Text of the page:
From December 29th of last year near one of the ponds close to the Costco in Cedar Park, here’s the first close look this blog has ever given you of Helenium amarum var. amarum, known as [yellow] bitterweed (amarum means ‘bitter’ in Latin). I’d gone to that location thinking I might find some sunflowers there, and I did find some Maximilians, but because they were looking worn I decided not to photograph them. Shortly after that, a loose colony of several dozen bitterweed plants, most of them fresh and brightly flowering, came as a welcome substitute, especially as the sky was heavily overcast and the temperature cool. The dull light and the breeze dictated a wide aperture of f/4, which is why you’re getting this selective-focus portrait.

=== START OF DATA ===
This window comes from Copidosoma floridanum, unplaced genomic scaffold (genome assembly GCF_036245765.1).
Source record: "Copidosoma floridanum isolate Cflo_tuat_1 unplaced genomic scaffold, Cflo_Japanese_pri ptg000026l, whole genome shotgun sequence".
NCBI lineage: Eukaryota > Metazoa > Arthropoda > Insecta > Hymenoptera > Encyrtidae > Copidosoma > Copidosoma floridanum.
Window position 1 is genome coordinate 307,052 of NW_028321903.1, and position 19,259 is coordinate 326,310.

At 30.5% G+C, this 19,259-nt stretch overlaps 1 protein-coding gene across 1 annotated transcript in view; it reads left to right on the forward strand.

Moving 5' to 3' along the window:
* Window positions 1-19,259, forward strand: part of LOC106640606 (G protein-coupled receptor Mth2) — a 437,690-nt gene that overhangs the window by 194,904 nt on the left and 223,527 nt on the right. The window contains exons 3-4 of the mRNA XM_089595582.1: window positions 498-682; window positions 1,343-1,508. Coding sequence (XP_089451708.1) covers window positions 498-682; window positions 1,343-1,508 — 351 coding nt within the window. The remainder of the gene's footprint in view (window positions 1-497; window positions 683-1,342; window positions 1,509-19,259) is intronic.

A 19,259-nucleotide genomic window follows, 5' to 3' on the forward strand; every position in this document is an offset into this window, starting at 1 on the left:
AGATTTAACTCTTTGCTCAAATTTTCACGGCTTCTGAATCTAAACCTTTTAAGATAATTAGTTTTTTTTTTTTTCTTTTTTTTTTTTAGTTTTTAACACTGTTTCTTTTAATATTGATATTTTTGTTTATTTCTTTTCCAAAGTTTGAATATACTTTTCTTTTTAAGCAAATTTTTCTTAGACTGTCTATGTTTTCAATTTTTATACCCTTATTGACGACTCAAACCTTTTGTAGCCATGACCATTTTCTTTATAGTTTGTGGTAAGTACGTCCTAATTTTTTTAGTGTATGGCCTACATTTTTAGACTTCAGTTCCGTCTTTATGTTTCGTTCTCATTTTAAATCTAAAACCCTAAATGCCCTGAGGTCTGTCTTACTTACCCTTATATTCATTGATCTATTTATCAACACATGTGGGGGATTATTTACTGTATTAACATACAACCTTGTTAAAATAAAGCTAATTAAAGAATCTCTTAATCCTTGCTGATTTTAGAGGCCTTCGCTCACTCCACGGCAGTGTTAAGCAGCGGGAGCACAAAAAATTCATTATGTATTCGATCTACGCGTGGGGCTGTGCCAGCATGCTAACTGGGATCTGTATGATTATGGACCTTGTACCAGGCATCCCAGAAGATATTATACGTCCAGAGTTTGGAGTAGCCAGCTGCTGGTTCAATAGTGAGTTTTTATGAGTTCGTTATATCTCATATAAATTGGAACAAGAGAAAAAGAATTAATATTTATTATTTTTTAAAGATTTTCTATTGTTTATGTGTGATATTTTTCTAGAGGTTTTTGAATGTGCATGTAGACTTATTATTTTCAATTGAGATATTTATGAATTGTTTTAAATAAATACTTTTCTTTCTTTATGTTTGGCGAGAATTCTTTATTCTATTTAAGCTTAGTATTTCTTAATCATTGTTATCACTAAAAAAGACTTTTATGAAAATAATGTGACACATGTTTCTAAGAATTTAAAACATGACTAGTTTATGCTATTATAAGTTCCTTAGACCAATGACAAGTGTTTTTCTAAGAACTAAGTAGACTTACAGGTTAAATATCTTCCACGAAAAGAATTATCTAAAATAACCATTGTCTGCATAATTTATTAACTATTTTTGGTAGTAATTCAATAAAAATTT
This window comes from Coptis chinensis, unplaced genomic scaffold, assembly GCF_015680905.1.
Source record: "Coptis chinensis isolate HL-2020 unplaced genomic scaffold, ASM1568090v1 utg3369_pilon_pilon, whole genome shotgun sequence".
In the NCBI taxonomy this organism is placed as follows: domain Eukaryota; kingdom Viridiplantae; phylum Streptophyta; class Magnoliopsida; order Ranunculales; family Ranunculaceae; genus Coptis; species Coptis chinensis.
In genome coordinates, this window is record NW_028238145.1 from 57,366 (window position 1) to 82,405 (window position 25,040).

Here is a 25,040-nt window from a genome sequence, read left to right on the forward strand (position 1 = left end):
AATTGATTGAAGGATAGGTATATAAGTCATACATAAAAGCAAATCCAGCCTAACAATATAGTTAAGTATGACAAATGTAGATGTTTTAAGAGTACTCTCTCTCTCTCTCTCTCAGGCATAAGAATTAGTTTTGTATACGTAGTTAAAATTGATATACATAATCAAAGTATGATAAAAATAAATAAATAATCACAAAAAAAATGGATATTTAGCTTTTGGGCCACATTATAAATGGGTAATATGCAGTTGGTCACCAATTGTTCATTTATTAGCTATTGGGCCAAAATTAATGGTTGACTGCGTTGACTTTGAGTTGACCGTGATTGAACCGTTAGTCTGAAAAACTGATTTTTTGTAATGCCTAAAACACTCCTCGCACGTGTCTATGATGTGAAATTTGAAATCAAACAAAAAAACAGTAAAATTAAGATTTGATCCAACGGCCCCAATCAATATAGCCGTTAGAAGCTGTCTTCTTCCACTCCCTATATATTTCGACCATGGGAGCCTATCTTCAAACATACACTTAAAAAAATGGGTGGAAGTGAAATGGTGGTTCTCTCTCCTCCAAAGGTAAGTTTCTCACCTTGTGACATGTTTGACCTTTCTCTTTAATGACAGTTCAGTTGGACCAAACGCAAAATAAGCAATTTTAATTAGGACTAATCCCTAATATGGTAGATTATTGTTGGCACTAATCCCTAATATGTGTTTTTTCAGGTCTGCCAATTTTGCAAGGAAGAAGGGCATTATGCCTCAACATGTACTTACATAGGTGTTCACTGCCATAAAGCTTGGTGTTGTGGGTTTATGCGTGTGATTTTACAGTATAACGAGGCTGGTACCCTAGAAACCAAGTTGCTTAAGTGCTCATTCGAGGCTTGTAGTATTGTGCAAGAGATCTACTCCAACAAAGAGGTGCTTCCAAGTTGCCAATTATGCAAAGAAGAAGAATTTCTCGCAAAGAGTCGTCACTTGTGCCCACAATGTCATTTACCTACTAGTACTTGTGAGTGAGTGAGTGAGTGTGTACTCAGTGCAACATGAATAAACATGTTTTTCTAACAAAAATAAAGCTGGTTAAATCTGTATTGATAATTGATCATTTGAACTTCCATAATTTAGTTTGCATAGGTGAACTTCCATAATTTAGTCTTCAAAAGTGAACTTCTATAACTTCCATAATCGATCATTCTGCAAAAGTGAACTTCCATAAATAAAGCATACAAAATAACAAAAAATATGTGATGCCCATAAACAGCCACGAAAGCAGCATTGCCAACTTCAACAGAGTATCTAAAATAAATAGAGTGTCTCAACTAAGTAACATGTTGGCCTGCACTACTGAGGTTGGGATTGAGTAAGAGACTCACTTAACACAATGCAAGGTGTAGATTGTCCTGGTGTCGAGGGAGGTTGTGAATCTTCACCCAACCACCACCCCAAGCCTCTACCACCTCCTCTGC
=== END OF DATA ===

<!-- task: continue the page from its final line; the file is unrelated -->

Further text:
In Wildflowers of the Texas Hill Country, Marshall Enquist gives the bloom period for this species as April–November, but botanists like to point out that wildflowers don’t read field guides. In contrast to today’s closeup of a late-blooming flower head, a post from October of 2012 showed a large and densely flowering colony of bitterweeds.
© 2016 Steven Schwartzman